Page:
Thursday, April 21, 2011

As We Drill, Baby, Drill


A year ago yesterday, 205 million gallons of oil and 225,000 tons of methane were released into the Gulf of Mexico, and eleven men died, following an explosion on the Deepwater Horizon rig off the coast of Louisiana. Though the greatest fears of the impact have not been realized, according to The Associated Press

biologists are concerned about the spill's long-term effect on marine life.

"There are these cascading effects," D'Elia said. "It could be accumulation of toxins in the food chain, or changes in the food web. Some species might dominate."

Meanwhile, accumulated oil is believed to lie on the bottom of the Gulf, and it still shows up as a thick, gooey black crust along miles of Louisiana's marshy shoreline. Scientists have begun to notice that the land in many places is eroding.


And the Center for Biological Diversity concludes

The price paid by wildlife in the Gulf for the BP oil spill will continue to rise. Although it is the largest to date, the Gulf oil spill was simply the latest in a string of ongoing and inevitable spills produced in the Gulf. More than 320 known spills involving offshore drilling have occurred there since 1964. Spills massively degrade ecosystems and all of the wildlife dependent on those ecosystems in the Gulf. Clean-up efforts only remove a fraction of the persistent oil and gas spilled. The remainder of the oil, including millions of gallons remaining in the Gulf, will continue to poison wildlife for generations. Besides the direct harm to wildlife, the spill impoverishes the people of the Gulf and the nation, who depend on this rich body of water for food, culture, environmental enrichment and recreation.

The Chairman of the House Oversight and Government Reform Committee, Republican Darrell Issa of California, notes in his report issued two days ago noting the harm to the victims of the region, the seafood industry, and the area's diverse habitats and ecosystems. But Issa, who demonstrated fealty to corporate America shortly before he became chairman, used the occasion primarily to blast President Obama, charging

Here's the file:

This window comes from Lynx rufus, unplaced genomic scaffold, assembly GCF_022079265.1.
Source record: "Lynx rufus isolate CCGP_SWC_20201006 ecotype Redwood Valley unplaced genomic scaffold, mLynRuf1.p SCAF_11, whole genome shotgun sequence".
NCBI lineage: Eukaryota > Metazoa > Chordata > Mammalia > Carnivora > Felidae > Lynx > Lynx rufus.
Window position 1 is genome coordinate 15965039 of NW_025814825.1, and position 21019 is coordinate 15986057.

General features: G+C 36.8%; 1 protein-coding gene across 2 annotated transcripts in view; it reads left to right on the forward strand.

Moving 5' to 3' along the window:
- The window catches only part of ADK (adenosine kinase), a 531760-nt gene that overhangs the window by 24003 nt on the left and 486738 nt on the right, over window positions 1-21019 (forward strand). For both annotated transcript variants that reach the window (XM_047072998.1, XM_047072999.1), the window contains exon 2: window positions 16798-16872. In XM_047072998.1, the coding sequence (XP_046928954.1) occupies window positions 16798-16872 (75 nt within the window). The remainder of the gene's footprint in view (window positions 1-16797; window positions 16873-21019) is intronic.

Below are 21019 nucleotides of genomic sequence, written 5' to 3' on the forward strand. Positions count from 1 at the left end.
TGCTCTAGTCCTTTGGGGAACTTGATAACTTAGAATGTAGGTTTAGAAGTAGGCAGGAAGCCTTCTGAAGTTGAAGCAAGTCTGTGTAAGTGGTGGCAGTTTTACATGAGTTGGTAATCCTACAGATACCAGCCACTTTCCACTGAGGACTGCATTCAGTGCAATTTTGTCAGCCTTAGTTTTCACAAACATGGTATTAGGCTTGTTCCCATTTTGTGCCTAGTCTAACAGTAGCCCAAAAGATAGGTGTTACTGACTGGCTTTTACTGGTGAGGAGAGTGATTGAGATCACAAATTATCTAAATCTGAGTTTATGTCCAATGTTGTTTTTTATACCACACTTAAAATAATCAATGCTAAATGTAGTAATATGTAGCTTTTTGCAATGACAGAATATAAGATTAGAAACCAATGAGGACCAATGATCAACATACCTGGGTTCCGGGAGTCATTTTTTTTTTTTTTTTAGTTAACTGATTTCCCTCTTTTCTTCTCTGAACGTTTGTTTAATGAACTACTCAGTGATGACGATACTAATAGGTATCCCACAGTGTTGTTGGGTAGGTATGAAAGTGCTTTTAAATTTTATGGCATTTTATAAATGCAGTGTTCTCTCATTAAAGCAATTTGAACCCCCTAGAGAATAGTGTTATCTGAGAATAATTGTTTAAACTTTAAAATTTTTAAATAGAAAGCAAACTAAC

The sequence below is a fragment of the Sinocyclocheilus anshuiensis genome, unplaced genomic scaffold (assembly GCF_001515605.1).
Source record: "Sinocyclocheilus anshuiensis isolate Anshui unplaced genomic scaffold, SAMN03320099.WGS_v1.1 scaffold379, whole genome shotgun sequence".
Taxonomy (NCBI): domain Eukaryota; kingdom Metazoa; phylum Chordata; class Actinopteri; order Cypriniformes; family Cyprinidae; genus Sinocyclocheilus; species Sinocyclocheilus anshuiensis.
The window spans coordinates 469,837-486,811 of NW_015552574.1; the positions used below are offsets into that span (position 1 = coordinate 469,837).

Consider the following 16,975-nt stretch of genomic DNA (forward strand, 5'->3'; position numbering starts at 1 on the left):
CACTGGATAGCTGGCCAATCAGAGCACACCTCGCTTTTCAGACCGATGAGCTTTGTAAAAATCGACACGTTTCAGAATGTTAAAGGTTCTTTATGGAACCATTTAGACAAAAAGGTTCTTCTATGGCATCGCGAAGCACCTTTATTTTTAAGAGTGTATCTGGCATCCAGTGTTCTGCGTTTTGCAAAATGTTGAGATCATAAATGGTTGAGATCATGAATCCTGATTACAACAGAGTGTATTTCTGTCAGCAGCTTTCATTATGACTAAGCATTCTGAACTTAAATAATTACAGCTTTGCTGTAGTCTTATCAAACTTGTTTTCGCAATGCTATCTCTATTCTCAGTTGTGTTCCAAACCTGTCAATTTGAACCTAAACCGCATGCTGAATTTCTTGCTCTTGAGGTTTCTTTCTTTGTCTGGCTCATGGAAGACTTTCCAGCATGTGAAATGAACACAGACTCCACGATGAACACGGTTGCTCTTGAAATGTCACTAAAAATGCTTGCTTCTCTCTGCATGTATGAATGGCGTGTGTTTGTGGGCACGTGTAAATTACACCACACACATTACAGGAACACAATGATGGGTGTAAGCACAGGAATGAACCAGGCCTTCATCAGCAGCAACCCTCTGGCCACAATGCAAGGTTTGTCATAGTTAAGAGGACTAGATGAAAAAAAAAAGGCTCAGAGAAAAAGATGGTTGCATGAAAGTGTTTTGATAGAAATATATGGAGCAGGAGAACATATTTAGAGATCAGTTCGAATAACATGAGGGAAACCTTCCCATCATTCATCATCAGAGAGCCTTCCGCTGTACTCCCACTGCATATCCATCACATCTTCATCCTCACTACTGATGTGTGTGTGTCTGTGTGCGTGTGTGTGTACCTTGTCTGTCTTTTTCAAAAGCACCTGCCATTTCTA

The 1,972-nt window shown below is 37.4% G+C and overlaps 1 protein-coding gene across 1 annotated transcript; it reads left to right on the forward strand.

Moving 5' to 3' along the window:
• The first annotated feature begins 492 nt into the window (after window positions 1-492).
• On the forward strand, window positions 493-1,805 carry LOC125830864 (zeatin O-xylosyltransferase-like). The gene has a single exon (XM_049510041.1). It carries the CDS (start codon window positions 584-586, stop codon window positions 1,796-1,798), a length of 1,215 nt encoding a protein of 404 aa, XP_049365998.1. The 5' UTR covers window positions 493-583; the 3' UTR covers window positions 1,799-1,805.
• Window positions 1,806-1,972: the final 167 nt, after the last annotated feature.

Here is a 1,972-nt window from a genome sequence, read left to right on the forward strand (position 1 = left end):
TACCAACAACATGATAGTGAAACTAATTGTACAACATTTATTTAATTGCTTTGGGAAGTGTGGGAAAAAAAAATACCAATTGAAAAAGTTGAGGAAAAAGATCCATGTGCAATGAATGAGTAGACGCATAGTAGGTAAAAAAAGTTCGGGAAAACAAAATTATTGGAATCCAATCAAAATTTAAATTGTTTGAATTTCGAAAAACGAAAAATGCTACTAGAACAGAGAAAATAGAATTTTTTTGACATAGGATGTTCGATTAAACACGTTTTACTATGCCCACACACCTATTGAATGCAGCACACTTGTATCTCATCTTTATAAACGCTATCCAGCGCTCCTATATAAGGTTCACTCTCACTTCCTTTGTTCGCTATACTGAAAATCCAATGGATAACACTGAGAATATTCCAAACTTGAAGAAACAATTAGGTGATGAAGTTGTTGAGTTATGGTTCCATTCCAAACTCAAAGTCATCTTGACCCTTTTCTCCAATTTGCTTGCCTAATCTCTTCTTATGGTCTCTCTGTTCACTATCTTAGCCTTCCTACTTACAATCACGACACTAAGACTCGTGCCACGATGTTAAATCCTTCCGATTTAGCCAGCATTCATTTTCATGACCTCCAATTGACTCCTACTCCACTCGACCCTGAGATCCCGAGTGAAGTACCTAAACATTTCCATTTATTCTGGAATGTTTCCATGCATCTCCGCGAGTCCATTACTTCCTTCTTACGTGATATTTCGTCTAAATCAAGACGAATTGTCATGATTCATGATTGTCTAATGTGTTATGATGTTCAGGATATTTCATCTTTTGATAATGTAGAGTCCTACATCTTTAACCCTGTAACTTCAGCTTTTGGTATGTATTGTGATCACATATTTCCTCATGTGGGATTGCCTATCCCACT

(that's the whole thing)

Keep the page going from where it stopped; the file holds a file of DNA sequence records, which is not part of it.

the real and harsh effects the Administration’s subsequent assault on off-shore drilling has had on economically vulnerable communities. This retreat from efforts to achieve energy independence from foreign oil isn’t appreciated by Gulf communities whose local economies depend on off-shore oil production or millions of Americans who find themselves paying $4 gallon for gasoline. The legacy of this spill should be an increased emphasis on safety, not a full-scale retreat from off-shore energy production.

But in the past two months U.S. regulators have granted ten deepwater drilling permits despite the failure of the petroleum industry to rectify the problems which led to the blowup on the Transocean-owned rig. On March 24, Rachel Maddow found (transcript here; video below)

The blowout preventer is basically a piece of equipment that`s attached to the top of an oil well, right? And when pressure surges up the drilling well -- drilling pipe the blowout preventer is supposed to kick into action. It essentially seals up the well and holds all of that pressure in.

If the blowout preventer does not work, you get this. You get disaster -- disaster not just for the environment but for the crew that`s stationed on top of that malfunctioning oil rig. Eleven crew members were killed when the Deepwater Horizon oil rig blew in the Gulf of Mexico last April.